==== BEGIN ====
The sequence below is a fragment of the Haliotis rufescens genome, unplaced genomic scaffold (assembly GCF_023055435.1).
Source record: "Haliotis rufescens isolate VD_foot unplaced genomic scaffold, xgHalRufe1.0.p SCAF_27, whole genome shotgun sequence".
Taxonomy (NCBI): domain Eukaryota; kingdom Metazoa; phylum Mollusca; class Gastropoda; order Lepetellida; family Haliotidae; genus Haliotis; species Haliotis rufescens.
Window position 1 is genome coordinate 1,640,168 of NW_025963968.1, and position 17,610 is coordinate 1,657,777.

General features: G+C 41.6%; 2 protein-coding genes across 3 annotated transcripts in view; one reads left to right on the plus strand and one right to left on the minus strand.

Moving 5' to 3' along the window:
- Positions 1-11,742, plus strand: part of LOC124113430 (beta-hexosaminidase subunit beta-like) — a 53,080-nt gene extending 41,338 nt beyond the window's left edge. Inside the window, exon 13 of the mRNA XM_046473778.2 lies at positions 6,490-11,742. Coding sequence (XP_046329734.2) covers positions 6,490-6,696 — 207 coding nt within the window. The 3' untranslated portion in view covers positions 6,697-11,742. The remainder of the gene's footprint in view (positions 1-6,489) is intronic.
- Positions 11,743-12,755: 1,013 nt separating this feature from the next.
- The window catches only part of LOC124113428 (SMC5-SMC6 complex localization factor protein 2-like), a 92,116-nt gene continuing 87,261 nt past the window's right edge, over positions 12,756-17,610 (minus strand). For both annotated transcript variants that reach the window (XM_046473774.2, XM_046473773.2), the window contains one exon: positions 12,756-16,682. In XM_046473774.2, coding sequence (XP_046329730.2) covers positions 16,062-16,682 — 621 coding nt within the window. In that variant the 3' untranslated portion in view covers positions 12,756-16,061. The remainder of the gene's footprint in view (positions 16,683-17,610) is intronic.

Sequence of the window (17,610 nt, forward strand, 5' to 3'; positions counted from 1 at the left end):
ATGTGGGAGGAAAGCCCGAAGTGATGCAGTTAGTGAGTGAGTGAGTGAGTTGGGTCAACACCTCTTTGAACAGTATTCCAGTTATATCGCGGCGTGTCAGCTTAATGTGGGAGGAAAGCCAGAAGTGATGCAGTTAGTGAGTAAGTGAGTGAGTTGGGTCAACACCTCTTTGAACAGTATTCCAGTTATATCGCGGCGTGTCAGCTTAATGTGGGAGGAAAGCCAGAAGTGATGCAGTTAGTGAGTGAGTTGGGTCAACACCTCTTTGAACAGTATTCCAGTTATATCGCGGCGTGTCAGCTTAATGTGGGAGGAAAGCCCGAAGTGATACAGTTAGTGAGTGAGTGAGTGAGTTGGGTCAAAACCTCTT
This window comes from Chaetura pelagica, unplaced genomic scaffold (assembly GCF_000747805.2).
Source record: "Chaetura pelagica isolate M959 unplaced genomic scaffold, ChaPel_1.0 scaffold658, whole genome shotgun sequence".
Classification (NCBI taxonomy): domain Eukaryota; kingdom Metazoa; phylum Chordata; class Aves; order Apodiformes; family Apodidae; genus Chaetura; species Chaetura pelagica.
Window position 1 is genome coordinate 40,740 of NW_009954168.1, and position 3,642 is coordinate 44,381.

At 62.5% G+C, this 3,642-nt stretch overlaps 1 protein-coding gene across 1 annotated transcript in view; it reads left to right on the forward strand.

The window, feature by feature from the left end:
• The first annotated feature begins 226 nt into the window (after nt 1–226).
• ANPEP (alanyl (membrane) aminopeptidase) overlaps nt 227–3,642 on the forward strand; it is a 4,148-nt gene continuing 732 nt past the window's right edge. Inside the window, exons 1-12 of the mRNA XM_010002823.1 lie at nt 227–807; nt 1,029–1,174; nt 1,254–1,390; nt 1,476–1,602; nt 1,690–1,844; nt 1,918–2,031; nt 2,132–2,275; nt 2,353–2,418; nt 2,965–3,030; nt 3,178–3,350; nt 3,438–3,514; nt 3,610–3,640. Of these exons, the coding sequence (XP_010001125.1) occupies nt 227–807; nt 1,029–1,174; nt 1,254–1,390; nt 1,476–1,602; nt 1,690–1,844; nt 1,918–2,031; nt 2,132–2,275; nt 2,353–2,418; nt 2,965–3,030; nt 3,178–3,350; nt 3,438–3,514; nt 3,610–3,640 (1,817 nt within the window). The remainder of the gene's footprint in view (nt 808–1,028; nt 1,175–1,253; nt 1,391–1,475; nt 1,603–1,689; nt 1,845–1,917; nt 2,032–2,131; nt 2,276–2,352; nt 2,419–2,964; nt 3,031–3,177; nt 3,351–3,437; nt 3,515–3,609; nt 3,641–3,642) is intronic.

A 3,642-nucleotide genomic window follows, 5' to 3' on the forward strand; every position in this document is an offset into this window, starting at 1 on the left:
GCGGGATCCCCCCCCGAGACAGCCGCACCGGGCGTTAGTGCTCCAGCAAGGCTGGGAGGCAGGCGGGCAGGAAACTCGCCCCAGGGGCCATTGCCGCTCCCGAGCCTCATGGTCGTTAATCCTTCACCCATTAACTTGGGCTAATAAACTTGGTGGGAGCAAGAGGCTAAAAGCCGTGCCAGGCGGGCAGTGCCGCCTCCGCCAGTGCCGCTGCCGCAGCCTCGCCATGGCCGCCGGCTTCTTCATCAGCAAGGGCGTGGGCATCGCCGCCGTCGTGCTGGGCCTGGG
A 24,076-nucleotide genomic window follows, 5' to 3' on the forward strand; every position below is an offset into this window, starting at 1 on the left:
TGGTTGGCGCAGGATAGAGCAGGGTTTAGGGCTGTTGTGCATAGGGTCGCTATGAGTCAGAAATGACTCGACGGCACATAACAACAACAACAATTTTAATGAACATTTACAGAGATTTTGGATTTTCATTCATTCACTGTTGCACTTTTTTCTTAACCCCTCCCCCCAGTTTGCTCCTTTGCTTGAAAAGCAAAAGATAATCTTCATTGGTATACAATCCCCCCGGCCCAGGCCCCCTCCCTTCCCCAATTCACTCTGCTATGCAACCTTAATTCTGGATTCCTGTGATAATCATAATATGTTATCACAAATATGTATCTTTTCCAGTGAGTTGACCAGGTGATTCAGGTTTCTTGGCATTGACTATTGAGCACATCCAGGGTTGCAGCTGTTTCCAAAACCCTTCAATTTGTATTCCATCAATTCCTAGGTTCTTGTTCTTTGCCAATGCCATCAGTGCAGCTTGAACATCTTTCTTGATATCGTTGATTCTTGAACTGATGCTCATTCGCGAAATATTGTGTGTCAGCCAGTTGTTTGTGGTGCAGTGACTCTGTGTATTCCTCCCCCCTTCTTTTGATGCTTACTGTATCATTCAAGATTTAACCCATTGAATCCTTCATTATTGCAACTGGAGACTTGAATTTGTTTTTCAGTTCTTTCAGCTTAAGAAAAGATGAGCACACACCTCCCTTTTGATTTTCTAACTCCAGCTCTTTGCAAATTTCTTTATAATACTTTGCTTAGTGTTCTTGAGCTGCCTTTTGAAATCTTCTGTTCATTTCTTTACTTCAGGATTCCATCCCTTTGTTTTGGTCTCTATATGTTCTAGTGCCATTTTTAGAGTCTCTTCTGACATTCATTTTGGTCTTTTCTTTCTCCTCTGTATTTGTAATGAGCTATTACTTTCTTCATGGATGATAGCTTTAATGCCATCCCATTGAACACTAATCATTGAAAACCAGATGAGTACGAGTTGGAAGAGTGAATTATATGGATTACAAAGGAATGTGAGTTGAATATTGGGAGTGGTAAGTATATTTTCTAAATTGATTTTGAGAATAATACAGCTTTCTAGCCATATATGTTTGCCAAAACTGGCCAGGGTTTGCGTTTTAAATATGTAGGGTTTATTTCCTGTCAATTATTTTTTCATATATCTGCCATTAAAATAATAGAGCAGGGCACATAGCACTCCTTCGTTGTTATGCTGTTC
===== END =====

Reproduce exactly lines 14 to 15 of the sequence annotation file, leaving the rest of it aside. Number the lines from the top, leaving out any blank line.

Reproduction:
Classification (NCBI taxonomy): domain Eukaryota; kingdom Metazoa; phylum Chordata; class Aves; order Apodiformes; family Apodidae; genus Chaetura; species Chaetura pelagica.
Window position 1 is genome coordinate 40,740 of NW_009954168.1, and position 3,642 is coordinate 44,381.